No one can doubt the class of Miroslav Klose after he equalled the World Cup goalscoring record but, after two matches of his fourth finals, his Germany side are yet to demonstrate that they have all the qualities required in Brazil to earn a fourth star above the eagle on their chests.
Joachim Low's side started with a 4-0 win over a 10-man Portugal side who failed to test their European rivals after Pepe's lunacy left them a man short. Ghana, though, ran Die Nationalmannschaft much closer, with Klose required off the bench to rescue a 2-2 draw, with his side drifting through their second Group G game, rarely moving out of second gear as they eased towards their fourth point.
The 30-degree heat and high humidity in Fortaleza may have contributed to their lethargy, or perhaps their tradition of struggling on matchday two weighed on their weary minds. Germany have won only one of their second matches in the group stage in the previous five finals, with a defeat to Serbia in 2010 making them sweat over a second round place in South Africa. Per Mertesacker acknowledged that "warning" ahead of the Ghana clash, but they failed to heed it and still could have suffered the same fate had their opponents' decision making been better in the final third.
The talk in Germany ahead of the finals was that it was now or never. Not necessarily for this team, but for Low, despite the fact he has a contract to 2016. But the coach should take credit after this draw for making a crucial double substitution at 2-1 down which reaped almost immediate reward. Bastian Schweinsteiger was introduced with Klose and within a minute, the former helped win the corner from which the latter netted the leveller - on the night and for the record alongside Ronaldo.
Low's side, like Brazil and Argentina, may be seeking to peak at the appropriate time but, on Saturday, they were almost made to pay for their sluggishness by Ghana, who knew defeat would mean going out at the group stage - well short of their last-four target.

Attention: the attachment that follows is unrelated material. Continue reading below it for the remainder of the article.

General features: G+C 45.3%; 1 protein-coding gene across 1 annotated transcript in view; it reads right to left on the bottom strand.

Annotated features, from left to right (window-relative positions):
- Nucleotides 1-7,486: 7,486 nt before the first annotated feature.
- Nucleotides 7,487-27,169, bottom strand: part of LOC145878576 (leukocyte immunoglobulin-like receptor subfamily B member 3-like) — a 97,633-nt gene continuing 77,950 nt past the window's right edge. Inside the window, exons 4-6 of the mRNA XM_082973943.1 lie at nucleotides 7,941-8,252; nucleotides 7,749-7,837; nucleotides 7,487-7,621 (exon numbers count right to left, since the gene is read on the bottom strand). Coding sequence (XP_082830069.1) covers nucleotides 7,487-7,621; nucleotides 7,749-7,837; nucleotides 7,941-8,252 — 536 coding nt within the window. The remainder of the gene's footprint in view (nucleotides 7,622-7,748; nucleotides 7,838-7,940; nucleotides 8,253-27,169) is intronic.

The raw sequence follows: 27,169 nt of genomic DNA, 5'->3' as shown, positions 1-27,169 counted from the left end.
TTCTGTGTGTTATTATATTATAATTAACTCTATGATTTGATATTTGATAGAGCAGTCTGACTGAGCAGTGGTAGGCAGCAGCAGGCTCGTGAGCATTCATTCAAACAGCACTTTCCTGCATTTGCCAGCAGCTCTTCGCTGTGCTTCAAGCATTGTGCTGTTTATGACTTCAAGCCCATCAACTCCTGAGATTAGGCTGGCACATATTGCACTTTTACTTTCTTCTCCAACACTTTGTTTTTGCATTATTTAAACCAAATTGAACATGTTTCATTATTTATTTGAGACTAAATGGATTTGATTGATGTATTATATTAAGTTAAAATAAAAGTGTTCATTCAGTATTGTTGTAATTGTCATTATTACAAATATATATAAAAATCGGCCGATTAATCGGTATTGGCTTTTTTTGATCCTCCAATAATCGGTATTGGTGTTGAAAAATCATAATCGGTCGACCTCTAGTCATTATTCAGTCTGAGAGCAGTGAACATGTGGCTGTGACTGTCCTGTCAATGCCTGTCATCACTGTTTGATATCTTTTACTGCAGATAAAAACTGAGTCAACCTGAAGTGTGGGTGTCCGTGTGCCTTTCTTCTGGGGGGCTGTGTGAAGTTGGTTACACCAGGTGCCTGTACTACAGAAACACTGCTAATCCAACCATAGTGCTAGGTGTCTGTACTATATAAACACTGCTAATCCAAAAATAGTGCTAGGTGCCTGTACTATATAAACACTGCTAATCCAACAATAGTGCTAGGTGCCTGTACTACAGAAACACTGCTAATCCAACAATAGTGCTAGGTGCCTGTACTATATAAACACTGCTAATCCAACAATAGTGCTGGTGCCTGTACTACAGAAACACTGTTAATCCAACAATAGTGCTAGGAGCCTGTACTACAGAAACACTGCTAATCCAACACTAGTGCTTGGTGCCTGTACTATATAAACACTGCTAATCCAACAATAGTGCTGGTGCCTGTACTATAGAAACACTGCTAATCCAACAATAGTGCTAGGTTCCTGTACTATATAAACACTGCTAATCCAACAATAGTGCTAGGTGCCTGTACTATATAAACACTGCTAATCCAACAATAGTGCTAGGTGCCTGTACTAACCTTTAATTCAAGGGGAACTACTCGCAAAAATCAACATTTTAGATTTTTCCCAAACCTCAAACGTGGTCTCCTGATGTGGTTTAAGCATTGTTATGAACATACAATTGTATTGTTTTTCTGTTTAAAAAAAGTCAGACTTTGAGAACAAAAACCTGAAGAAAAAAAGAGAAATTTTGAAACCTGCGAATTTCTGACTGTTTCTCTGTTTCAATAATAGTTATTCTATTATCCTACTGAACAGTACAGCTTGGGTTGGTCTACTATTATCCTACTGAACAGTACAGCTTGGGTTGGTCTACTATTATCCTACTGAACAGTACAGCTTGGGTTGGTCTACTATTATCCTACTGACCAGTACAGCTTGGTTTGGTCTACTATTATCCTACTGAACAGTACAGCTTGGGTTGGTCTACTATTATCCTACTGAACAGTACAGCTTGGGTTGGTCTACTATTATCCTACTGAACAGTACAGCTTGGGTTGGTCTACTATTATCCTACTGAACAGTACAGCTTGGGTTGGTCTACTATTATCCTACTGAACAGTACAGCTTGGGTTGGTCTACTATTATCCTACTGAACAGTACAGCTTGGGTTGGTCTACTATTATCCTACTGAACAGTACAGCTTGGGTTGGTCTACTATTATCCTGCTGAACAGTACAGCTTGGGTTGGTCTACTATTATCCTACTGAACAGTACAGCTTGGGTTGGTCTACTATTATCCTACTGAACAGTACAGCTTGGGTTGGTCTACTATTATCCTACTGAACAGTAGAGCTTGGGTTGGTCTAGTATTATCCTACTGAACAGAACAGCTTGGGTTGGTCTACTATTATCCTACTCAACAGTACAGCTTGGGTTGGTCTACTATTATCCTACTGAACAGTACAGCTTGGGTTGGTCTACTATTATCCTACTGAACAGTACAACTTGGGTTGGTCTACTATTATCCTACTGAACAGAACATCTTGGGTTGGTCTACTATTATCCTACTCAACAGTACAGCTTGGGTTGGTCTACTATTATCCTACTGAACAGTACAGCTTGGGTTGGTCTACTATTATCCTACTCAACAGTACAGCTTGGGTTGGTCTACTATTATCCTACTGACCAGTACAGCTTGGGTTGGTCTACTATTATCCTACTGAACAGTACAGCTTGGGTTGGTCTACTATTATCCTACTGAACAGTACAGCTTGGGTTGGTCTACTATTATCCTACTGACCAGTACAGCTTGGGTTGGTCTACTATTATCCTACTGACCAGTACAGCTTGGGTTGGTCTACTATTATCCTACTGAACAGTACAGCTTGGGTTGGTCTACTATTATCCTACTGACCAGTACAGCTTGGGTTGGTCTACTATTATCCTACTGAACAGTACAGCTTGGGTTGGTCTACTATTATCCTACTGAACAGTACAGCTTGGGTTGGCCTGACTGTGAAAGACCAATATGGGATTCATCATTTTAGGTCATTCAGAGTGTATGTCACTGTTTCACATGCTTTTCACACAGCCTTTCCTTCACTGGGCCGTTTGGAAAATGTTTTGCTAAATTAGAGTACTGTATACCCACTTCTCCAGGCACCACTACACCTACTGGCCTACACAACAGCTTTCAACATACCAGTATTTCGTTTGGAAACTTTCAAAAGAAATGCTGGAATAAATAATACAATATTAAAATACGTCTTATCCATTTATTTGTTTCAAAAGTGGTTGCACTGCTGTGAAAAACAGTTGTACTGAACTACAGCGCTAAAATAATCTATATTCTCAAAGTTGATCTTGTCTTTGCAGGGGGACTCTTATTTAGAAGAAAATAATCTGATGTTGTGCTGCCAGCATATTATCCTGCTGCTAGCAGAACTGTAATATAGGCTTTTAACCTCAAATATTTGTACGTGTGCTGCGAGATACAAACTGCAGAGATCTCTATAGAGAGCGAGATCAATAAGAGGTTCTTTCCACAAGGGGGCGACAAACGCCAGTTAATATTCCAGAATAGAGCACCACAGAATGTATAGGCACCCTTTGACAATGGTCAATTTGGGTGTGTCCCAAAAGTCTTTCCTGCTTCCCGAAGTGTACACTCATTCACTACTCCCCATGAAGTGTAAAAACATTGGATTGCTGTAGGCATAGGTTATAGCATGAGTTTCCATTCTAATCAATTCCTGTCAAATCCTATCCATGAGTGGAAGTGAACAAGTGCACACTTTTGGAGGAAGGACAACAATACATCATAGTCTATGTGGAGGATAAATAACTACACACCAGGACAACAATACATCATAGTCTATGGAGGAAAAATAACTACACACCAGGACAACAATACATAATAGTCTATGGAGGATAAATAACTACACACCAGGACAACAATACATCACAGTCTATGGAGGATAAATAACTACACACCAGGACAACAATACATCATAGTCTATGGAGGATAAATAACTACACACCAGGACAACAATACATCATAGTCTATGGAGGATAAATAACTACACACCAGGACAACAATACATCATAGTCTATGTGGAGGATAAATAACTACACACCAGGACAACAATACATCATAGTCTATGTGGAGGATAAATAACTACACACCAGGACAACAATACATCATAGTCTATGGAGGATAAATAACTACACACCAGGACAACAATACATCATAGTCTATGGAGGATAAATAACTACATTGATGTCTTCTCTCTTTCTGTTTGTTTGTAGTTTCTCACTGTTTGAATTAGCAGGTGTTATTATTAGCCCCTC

Germany were unchanged in a 4-3-3, which Low has recently tweaked from the 4-2-3-1 which has served them well. Perhaps the switch in formation is why they are yet to really discover their attacking fluency, which may come after they iron out the kinks through the group stage.
But what was noticeable about Germany is a lack of width. Mesut Ozil and Mario Gotze will both drift inside towards Thomas Muller, while Sami Khedira and Toni Kroos, who flank Philipp Lahm a little deeper in midfield, also tend to look inwards.
With so many centrally-minded players in midfield and attack, space would tend to open up for full-backs to provide attacking width. But Benedikt Howedes and Jerome Boateng - both centre-backs by trade - are either reluctant to get forward and instructed not to.
Low presumably recognised the problem and his first substitution was key in Germany's opening goal. Former Everton reserve Shkodran Mustafi replaced Boateng on the right, and it was his overlapping burst on the right which created the space for Muller to deliver a cross into the space he vacated for Gotze to bundle home.
Unfortunately for Low, Mustafi's presence was also crucial in Ghana's equaliser, with the Sampdoria defender beaten in the air by Andre Ayew, who gave up four inches in height to his marker. Boateng would probably not have been beaten quite so easily, but nor would he have bombed up the line to help open up the space for Germany's opener.
Low's attack is blessed with incredible technicians, with Ozil and Gotze both more than capable of beating a man. That was not a feature against Ghana, though. Germany attempted just four take-ons in the final third with only one successful. They recorded 10 take-ons overall, with four of the five attempts taking place in the centre circle.
Germany's struggle to beat Ghana in one-on-one situations allowed Kwesi Appiah's side to retain their shape, forcing the Germans to pass through them. Ghana remained compact, and denied Ozil, Kroos and Co any angles for penetrating passes and the opportunity to play in behind defenders.
If Germany are to progress through the tournament, they have to avoid falling into the same trap as home-bound Spain, who struggled to break down sides who denied them the time and space to pass though defensive lines. Low has developed a system which makes them hard to beat while accommodating the big names but more variety in attack will be required when the tournament moves into the knockout stages.